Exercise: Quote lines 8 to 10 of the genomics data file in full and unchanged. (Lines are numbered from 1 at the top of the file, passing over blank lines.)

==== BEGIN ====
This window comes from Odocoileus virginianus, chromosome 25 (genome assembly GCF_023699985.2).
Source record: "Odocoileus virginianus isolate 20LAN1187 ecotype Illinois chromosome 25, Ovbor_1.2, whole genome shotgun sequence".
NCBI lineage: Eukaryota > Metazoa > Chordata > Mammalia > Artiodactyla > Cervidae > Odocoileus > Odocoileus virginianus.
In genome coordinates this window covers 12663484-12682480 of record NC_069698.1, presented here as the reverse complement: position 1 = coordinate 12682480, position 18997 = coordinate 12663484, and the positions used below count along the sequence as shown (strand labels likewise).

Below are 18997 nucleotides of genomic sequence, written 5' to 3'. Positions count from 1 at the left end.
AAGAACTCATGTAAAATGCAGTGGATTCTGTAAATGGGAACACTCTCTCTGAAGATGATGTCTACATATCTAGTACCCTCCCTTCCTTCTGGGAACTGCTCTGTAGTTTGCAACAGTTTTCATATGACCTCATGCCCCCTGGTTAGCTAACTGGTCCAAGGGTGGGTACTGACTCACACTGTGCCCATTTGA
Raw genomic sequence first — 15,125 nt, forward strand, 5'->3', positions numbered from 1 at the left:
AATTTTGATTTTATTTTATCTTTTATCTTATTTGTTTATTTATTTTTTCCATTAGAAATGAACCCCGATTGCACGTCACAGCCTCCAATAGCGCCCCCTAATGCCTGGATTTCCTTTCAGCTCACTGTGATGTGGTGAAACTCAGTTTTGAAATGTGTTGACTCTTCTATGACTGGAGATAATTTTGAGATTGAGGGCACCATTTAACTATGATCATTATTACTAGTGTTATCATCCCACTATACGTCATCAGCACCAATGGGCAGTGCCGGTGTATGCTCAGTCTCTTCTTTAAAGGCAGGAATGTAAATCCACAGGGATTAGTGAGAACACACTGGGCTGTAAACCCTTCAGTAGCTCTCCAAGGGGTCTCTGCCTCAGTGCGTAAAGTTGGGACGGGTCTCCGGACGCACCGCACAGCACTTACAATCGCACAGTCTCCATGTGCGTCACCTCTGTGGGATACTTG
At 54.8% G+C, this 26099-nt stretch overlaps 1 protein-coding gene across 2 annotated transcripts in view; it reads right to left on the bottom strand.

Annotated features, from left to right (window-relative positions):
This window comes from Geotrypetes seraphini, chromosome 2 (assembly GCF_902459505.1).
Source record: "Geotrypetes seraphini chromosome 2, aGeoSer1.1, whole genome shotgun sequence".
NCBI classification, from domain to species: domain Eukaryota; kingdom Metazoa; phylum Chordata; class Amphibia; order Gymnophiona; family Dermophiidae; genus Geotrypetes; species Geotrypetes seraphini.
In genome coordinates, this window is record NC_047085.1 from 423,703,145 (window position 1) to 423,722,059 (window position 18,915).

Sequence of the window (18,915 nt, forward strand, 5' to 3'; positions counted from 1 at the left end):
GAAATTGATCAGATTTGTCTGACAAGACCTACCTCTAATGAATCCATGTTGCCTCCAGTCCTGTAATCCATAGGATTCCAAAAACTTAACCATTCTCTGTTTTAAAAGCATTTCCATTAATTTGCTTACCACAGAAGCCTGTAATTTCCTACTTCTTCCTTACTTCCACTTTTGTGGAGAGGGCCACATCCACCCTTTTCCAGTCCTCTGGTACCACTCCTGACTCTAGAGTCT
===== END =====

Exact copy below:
AATTTTGATTTTATTTTATCTTTTATCTTATTTGTTTATTTATTTTTTCCATTAGAAATGAACCCCGATTGCACGTCACAGCCTCCAATAGCGCCCCCTAATGCCTGGATTTCCTTTCAGCTCACTGTGATGTGGTGAAACTCAGTTTTGAAATGTGTTGACTCTTCTATGACTGGAGATAATTTTGAGATTGAGGGCACCATTTAACTATGATCATTATTACTAGTGTTATCATCCCACTATACGTCATCAGCACCAATGGGCAGTGCCGGTGTATGCTCAGTCTCTTCTTTAAAGGCAGGAATGTAAATCCACAGGGATTAGTGAGAACACACTGGGCTGTAAACCCTTCAGTAGCTCTCCAAGGGGTCTCTGCCTCAGTGCGTAAAGTTGGGACGGGTCTCCGGACGCACCGCACAGCACTTACAATCGCACAGTCTCCATGTGCGTCACCTCTGTGGGATACTTG
At 54.8% G+C, this 26099-nt stretch overlaps 1 protein-coding gene across 2 annotated transcripts in view; it reads right to left on the bottom strand.

Annotated features, from left to right (window-relative positions):